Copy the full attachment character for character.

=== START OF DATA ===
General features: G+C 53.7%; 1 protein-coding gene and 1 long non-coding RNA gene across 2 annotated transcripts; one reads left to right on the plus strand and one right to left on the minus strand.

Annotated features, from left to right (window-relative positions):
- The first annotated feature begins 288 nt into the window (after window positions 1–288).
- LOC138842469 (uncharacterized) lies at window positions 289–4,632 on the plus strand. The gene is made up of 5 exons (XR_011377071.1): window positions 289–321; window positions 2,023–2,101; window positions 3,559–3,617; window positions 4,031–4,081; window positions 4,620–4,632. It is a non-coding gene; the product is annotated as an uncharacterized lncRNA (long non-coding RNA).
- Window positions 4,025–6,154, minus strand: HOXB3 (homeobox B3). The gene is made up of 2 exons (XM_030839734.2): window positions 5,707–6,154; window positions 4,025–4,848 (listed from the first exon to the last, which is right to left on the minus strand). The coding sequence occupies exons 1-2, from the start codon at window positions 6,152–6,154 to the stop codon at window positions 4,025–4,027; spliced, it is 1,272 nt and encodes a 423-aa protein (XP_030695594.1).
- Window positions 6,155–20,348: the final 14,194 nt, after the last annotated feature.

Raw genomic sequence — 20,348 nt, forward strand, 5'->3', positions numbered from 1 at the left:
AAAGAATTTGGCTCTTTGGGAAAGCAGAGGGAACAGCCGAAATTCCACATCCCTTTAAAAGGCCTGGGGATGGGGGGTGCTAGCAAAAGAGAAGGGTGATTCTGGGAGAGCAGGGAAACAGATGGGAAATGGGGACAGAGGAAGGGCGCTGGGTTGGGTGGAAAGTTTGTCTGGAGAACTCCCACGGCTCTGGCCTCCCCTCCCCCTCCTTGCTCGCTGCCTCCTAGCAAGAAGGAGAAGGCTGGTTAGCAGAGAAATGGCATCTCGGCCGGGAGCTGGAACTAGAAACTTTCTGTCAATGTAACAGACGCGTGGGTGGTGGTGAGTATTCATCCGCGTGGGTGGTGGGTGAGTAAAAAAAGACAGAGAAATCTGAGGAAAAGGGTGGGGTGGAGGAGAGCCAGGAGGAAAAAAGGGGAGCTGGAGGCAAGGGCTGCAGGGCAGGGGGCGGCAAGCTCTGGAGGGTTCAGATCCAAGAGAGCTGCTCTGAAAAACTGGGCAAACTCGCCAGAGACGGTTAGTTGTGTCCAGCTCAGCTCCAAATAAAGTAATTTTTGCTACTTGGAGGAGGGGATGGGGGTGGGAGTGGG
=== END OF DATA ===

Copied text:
General features: G+C 53.7%; 1 protein-coding gene and 1 long non-coding RNA gene across 2 annotated transcripts; one reads left to right on the plus strand and one right to left on the minus strand.

Annotated features, from left to right (window-relative positions):
- The first annotated feature begins 288 nt into the window (after window positions 1–288).
- LOC138842469 (uncharacterized) lies at window positions 289–4,632 on the plus strand. The gene is made up of 5 exons (XR_011377071.1): window positions 289–321; window positions 2,023–2,101; window positions 3,559–3,617; window positions 4,031–4,081; window positions 4,620–4,632. It is a non-coding gene; the product is annotated as an uncharacterized lncRNA (long non-coding RNA).
- Window positions 4,025–6,154, minus strand: HOXB3 (homeobox B3). The gene is made up of 2 exons (XM_030839734.2): window positions 5,707–6,154; window positions 4,025–4,848 (listed from the first exon to the last, which is right to left on the minus strand). The coding sequence occupies exons 1-2, from the start codon at window positions 6,152–6,154 to the stop codon at window positions 4,025–4,027; spliced, it is 1,272 nt and encodes a 423-aa protein (XP_030695594.1).
- Window positions 6,155–20,348: the final 14,194 nt, after the last annotated feature.

Raw genomic sequence — 20,348 nt, forward strand, 5'->3', positions numbered from 1 at the left:
AAAGAATTTGGCTCTTTGGGAAAGCAGAGGGAACAGCCGAAATTCCACATCCCTTTAAAAGGCCTGGGGATGGGGGGTGCTAGCAAAAGAGAAGGGTGATTCTGGGAGAGCAGGGAAACAGATGGGAAATGGGGACAGAGGAAGGGCGCTGGGTTGGGTGGAAAGTTTGTCTGGAGAACTCCCACGGCTCTGGCCTCCCCTCCCCCTCCTTGCTCGCTGCCTCCTAGCAAGAAGGAGAAGGCTGGTTAGCAGAGAAATGGCATCTCGGCCGGGAGCTGGAACTAGAAACTTTCTGTCAATGTAACAGACGCGTGGGTGGTGGTGAGTATTCATCCGCGTGGGTGGTGGGTGAGTAAAAAAAGACAGAGAAATCTGAGGAAAAGGGTGGGGTGGAGGAGAGCCAGGAGGAAAAAAGGGGAGCTGGAGGCAAGGGCTGCAGGGCAGGGGGCGGCAAGCTCTGGAGGGTTCAGATCCAAGAGAGCTGCTCTGAAAAACTGGGCAAACTCGCCAGAGACGGTTAGTTGTGTCCAGCTCAGCTCCAAATAAAGTAATTTTTGCTACTTGGAGGAGGGGATGGGGGTGGGAGTGGG